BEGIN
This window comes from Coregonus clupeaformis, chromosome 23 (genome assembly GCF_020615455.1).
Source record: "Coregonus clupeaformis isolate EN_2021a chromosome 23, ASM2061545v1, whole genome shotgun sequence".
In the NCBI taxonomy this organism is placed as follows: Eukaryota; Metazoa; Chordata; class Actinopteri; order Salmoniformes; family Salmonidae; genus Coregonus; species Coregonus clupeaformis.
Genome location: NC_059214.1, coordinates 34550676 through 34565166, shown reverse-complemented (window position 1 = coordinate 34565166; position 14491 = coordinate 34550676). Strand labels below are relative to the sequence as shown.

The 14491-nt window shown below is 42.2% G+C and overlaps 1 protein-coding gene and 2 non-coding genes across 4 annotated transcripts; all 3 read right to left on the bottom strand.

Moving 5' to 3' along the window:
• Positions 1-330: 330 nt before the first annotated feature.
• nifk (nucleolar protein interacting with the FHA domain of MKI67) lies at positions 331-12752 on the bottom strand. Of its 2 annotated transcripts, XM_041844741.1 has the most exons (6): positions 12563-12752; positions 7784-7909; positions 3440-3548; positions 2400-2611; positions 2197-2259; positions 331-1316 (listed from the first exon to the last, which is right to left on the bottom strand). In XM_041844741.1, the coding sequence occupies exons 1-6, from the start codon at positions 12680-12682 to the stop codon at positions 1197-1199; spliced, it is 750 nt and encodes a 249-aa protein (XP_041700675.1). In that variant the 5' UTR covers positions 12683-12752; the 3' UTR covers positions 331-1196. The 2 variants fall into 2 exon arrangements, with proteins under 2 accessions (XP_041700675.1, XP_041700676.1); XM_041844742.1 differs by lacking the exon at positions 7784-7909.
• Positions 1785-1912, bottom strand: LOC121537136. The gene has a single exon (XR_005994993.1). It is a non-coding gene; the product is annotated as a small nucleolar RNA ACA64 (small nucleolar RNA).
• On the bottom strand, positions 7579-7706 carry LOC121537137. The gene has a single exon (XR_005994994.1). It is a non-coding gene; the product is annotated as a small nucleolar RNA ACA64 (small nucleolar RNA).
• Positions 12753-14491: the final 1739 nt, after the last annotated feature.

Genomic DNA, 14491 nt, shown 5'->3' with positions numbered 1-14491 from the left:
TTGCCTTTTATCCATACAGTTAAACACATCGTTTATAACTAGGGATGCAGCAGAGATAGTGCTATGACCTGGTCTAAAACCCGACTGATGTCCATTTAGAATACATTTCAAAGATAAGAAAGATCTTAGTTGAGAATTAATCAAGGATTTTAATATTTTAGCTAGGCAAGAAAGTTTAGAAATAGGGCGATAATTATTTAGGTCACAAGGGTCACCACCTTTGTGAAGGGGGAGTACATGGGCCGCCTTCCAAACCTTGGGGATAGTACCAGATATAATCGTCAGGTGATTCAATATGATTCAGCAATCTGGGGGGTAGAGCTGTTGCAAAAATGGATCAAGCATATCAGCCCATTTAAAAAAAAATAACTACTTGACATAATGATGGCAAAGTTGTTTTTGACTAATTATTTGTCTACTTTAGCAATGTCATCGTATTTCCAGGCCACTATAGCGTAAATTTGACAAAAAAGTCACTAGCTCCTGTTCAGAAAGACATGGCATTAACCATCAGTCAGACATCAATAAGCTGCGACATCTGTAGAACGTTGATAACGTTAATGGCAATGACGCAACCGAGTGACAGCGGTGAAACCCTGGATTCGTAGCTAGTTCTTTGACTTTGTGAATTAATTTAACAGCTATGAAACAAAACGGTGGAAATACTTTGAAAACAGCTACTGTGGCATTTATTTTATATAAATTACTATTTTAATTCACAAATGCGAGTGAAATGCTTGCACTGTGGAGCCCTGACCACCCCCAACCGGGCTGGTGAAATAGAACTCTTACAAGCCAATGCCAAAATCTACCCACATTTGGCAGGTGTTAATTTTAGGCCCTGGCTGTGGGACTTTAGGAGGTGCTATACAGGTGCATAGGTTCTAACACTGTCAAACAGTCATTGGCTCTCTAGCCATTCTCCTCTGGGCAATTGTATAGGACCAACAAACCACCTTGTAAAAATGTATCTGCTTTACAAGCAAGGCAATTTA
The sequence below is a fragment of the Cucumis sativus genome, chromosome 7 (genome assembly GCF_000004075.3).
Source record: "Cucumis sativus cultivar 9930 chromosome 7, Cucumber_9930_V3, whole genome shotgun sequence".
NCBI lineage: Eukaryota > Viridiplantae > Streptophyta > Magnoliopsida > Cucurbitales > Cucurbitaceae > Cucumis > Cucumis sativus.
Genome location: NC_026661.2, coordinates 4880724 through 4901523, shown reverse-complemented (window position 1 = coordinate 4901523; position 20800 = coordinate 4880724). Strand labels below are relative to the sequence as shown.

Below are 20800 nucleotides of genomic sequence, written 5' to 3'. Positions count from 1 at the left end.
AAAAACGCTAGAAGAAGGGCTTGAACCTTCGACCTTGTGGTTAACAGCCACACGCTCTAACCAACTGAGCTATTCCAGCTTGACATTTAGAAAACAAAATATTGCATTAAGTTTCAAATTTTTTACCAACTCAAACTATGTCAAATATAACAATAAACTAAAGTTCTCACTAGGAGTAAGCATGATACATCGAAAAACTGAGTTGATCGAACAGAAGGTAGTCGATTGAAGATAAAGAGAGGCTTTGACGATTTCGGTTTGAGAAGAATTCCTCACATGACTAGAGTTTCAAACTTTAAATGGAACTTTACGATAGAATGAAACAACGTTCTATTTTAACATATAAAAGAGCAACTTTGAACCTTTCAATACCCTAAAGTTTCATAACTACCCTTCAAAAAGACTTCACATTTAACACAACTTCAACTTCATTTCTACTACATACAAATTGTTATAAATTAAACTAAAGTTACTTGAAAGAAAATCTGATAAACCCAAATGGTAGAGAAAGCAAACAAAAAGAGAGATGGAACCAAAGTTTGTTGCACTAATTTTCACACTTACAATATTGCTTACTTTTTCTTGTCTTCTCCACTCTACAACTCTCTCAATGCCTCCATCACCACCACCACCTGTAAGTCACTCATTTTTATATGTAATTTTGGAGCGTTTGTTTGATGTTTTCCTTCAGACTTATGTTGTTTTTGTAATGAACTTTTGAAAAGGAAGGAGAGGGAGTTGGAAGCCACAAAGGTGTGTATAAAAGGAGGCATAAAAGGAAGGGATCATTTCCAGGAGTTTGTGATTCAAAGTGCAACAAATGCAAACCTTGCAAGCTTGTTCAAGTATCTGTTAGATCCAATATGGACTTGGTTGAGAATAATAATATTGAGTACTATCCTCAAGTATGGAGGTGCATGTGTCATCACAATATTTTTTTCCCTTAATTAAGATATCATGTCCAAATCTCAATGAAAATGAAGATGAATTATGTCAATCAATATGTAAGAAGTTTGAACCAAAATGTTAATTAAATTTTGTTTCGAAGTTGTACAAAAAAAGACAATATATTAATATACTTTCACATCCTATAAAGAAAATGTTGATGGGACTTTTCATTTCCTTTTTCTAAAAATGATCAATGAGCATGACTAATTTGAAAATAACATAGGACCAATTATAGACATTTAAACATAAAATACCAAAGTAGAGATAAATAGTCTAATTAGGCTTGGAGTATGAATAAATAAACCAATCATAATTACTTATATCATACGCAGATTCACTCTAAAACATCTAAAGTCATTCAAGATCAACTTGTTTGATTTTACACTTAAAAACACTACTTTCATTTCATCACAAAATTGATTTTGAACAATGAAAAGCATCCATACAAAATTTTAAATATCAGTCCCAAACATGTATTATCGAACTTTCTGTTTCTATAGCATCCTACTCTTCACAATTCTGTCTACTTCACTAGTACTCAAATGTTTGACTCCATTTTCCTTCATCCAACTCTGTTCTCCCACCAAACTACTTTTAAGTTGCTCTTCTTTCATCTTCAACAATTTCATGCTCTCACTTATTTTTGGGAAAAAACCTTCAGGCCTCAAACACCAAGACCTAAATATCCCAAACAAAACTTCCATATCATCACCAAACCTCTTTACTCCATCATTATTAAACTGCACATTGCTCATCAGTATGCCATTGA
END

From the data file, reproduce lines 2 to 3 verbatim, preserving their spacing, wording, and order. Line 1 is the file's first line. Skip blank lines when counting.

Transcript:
Source record: "Coregonus clupeaformis isolate EN_2021a chromosome 23, ASM2061545v1, whole genome shotgun sequence".
In the NCBI taxonomy this organism is placed as follows: Eukaryota; Metazoa; Chordata; class Actinopteri; order Salmoniformes; family Salmonidae; genus Coregonus; species Coregonus clupeaformis.